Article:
Of course, often we can use the or a/an for the same word. It depends on the situation, not the word. Look at these examples:

We want to buy an umbrella. (Any umbrella, not a particular umbrella.)

Where is the umbrella? (We already have an umbrella. We are looking for our umbrella, a particular umbrella.)

This little story should help you understand the difference between the and a, an:

A man and a woman were walking in Oxford Street. The woman saw a dress that she liked in a shop. She asked the man if he could buy the dress for her. He said: "Do you think the shop will accept a cheque? I don't have a credit card."

My, your, his, her, its, our, their, whose

Warning! These are adjectives. Don't confuse them with pronouns!

We use possessive adjectives to show who owns or "possesses" something. The possessive adjectives are:

my, your, his, her, its, our, their

 

whose (interrogative)

     

possessive

 

number

person

gender

adjective

example sentence

 

1st

male/female

my

This is my book.

2nd

male/female

your

I like your hair.

singular

 

male

his

His name is "John".

3rd

female

her

Her name is "Mary".

neuter

its

The dog is licking its paw.

 

1st

male/female

our

We have sold our house.

plural

2nd

male/female

your

Your children are lovely.

3rd

male/female/neuter

their

The students thanked their teacher.

         

singular/plural

1st/2nd/3rd

male/female (not neuter)

whose

Whose phone did you use?

Compare:

your = possessive adjective you're = you are

its = possessive adjective it's = it is OR it has

their = possessive adjective they're = they are there = adverb (I'm not going there / look over there / there is a car outside)

whose = possessive adjective who's = who is OR who has

Be careful! There is no apostrophe (') in the possessive adjective "its". We use an apostrophe to write the short form of "it is" or "it has". For example:

it's raining = it is raining it's finished = it has finished

I'm taking my dog to the vet. It's broken its leg.

Each, Every

Each and every have similar but not always identical meanings.

Each = every one separately Every = each, all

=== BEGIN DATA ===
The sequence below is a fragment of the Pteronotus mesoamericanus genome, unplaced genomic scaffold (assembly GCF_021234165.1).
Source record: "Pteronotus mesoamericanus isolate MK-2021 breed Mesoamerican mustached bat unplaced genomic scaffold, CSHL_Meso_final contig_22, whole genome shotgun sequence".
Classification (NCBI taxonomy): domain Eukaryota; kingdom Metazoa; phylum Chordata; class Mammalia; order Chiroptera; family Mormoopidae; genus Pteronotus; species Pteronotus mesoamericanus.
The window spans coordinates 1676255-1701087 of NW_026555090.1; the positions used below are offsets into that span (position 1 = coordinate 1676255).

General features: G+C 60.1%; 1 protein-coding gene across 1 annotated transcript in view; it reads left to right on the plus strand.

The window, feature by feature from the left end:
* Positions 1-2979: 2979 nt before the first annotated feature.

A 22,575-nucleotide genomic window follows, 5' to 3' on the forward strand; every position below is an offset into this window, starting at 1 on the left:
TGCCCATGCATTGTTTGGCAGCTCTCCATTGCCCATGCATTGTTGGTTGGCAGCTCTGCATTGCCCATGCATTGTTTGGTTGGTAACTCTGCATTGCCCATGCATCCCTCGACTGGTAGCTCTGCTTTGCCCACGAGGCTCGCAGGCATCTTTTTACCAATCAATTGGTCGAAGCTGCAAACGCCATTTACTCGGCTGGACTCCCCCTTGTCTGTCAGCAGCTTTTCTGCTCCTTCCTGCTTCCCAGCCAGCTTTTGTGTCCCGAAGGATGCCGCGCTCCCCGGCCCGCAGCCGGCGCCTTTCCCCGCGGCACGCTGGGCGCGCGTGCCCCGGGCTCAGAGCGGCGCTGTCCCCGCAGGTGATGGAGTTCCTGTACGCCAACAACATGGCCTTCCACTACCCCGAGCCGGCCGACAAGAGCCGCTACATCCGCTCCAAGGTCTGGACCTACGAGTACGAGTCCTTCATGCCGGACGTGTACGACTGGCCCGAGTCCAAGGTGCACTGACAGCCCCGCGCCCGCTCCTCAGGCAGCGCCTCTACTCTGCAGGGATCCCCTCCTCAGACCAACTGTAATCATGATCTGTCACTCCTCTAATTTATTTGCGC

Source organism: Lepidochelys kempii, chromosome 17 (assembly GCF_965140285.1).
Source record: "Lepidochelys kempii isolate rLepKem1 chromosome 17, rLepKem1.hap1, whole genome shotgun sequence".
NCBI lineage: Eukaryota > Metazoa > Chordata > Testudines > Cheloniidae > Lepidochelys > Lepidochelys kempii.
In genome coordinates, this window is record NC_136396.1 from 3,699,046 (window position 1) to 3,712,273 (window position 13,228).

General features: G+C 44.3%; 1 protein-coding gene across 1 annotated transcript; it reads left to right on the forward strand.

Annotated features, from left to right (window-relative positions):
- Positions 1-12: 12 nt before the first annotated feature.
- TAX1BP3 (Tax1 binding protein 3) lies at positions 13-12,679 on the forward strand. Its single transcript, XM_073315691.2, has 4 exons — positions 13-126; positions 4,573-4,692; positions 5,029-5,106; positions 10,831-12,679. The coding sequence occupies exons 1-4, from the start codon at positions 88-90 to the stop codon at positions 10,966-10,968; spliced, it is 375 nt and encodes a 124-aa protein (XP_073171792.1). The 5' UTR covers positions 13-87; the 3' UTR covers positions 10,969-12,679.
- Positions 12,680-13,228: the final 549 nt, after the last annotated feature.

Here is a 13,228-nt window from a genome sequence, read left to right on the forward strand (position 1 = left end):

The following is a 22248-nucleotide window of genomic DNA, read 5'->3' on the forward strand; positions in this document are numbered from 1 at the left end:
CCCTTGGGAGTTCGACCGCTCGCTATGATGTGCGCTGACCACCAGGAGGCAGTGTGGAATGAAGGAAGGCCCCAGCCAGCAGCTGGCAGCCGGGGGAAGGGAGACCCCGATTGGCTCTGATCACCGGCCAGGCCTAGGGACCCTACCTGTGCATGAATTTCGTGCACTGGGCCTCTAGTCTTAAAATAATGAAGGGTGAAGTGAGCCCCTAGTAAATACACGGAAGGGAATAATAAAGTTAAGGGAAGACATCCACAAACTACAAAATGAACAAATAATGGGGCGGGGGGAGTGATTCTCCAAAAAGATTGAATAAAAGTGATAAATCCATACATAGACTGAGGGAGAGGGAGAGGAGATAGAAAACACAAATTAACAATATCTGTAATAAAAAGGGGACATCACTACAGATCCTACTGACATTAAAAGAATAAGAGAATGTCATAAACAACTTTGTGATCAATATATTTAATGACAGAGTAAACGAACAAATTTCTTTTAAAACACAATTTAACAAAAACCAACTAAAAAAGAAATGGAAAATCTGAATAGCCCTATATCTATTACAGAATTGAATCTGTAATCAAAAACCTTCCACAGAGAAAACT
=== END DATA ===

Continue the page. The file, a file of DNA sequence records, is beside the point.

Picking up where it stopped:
Sometimes, each and every have the same meaning:

Prices go up each year.

Prices go up every year.

But often they are not exactly the same.

Each expresses the idea of 'one by one'. It emphasizes individuality.

Every is half-way between each and all. It sees things or people as singular, but in a group or in general.

Consider the following:

Every artist is sensitive.

Each artist sees things differently.

Every soldier saluted as the President arrived.

The President gave each soldier a medal.

Each can be used in front of the verb:

The soldiers each received a medal.

Each can be followed by 'of':

The President spoke to each of the soldiers.

He gave a medal to each of them.

Every cannot be used for 2 things. For 2 things, each can be used:

He was carrying a suitcase in each hand.

Every is used to say how often something happens:

There is a plane to Bangkok every day.

The bus leaves every hour.

Some, Any

Some = a little, a few or a small number or amount

Any = one, some or all

Usually, we use some in positive (+) sentences and any in negative (-) and question (?) sentences.

 

some

any

example situation

+

I have some money.

 

I have $10.

   

I don't have any

I don't have $1 and I don't have $10 and I don't have

-

money.

$1,000,000. I have $0.

?

 

Do you have any money?

Do you have $1 or $10 or $1,000,000?

In general, we use something/anything and somebody/anybody in the same way as some/any.

Look at these examples:

He needs some stamps.

I must go. I have some homework to do.

I'm thirsty. I want something to drink.

I can see somebody coming.

He doesn't need any stamps.

I can stay. I don't have any homework to do.

I'm not thirsty. I don't want anything to drink.

I can't see anybody coming.

Does he need any stamps?

Do you have any homework to do?

Do you want anything to drink?

Can you see anybody coming?

We use any in a positive sentence when the real sense is negative.

I refused to give them any money. (I did not give them any money)

She finished the test without any difficulty. (she did not have any difficulty)

Sometimes we use some in a question, when we expect a positive YES answer. (We could say that it is not a real question, because we think we know the answer already.)

Would you like some more tea?

Could I have some sugar, please?

Some grammarians do not consider determiners as adjectives, but give them a class of their own.

Adjective Order

There are 2 basic positions for adjectives:

  • 1. before the noun

  • 2. after certain verbs (be, become, get, seem, look, feel, sound, smell, taste)

   

adj.

noun

verb

adj.

 

I like

  • 1 cars.

big

     
     
  • 2 big.

My car

is

 

Adjective Before Noun

We sometimes use more than one adjective before the noun:

I like big black dogs.

She was wearing a beautiful long red dress.

What is the correct order for two or more adjectives?

  • 1. The general order is: opinion, fact:

a nice French car (not a French nice car)

("Opinion" is what you think about something. "Fact" is what is definitely true about something.)

  • 2. The normal order for fact adjectives is size, age, shape, colour, material, origin: